Saturday, May 15, 2010

Were-Types in Tunnel and Trolls

The 5th edition Tunnels and Trolls rules include a short section on using were-types for characters. These are restricted to humans only and a few examples, such as werewolves, werebears, and weretigers are presented with some attribute modifiers when in were-form. Werewolves have their STR and CON multiplied by 3 while werebears and weretigers have theirs multiplied by 7/2. In all cases, wereforms have a DEX of 3. There is also the stipulation that character should be required to remove their armor before transforming, otherwise you could end up with a wolf in plate armor. That's about it. The 7.5 edition rules don't mention were-types at all.

I never really paid much attention to were-types, but I made them available to players in my Play-by-Post Lost City campaign over at the Trollbridge. Two players took advantage of that option, including werewolf and a werebear. The werebear had the unfortunate luck of having a Dexterity of 3 in human form giving him -6 personal adds. This made the option of a were-type very appealing to the player I'm sure. Having such a low Dexterity has made for some interesting situations. The player has done an excellent job of portraying the character as having giant, sausage-like fingers. In one battle he actually had a negative combat total and injured one of his comrades.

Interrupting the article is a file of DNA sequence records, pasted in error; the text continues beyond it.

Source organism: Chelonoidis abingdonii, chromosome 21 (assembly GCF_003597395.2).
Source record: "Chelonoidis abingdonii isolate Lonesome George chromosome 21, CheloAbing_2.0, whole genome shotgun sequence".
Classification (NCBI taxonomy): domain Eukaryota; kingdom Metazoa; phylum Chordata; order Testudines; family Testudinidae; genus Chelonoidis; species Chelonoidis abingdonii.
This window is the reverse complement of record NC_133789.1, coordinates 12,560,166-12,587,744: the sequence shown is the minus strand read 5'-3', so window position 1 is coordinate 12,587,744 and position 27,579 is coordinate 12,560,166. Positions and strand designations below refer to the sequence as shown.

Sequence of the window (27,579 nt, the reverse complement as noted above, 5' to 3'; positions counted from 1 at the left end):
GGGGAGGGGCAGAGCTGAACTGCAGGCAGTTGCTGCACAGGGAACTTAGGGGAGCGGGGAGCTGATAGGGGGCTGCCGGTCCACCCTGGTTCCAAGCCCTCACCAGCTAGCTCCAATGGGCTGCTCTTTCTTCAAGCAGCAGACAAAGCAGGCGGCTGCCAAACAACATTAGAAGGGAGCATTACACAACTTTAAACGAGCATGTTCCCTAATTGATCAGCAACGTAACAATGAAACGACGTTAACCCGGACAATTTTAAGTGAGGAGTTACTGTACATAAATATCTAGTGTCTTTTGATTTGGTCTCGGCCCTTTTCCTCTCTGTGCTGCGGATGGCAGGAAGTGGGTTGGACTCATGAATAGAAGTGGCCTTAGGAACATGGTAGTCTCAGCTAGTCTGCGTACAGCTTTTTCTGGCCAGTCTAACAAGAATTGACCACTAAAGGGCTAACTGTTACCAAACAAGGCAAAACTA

The lack of rules dealing with handling were-types has led me to let the players run them as they see fit with little regulation on my part. This has led me to some questions while running the game and some on-the-spot House Rules.

How does and how often can the transformation occur?